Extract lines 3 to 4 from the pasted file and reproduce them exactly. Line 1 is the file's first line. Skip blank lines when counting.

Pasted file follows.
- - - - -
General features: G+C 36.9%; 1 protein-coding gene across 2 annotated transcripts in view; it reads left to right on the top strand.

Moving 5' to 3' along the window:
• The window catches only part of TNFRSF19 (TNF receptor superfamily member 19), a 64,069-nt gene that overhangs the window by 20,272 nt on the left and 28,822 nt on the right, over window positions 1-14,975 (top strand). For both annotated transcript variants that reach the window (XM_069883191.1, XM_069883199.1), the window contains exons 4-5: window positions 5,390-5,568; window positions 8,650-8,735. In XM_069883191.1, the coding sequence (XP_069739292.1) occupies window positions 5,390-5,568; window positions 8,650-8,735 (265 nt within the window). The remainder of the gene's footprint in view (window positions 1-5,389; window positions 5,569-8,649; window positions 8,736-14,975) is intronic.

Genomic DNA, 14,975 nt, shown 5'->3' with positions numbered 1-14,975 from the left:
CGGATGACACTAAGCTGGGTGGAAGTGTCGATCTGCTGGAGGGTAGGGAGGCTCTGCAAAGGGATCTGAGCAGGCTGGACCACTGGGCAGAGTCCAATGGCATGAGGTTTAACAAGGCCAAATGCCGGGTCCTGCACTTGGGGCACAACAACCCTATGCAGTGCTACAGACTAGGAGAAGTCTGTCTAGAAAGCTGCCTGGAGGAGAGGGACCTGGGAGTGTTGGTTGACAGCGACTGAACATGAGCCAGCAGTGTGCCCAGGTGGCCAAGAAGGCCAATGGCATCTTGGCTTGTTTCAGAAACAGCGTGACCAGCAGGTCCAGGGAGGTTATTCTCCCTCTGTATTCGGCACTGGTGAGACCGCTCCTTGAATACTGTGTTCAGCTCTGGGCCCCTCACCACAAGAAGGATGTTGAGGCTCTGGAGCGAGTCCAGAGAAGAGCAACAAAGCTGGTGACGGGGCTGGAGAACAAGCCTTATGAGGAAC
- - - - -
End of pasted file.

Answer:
• The window catches only part of TNFRSF19 (TNF receptor superfamily member 19), a 64,069-nt gene that overhangs the window by 20,272 nt on the left and 28,822 nt on the right, over window positions 1-14,975 (top strand). For both annotated transcript variants that reach the window (XM_069883191.1, XM_069883199.1), the window contains exons 4-5: window positions 5,390-5,568; window positions 8,650-8,735. In XM_069883191.1, the coding sequence (XP_069739292.1) occupies window positions 5,390-5,568; window positions 8,650-8,735 (265 nt within the window). The remainder of the gene's footprint in view (window positions 1-5,389; window positions 5,569-8,649; window positions 8,736-14,975) is intronic.

Genomic DNA, 14,975 nt, shown 5'->3' with positions numbered 1-14,975 from the left: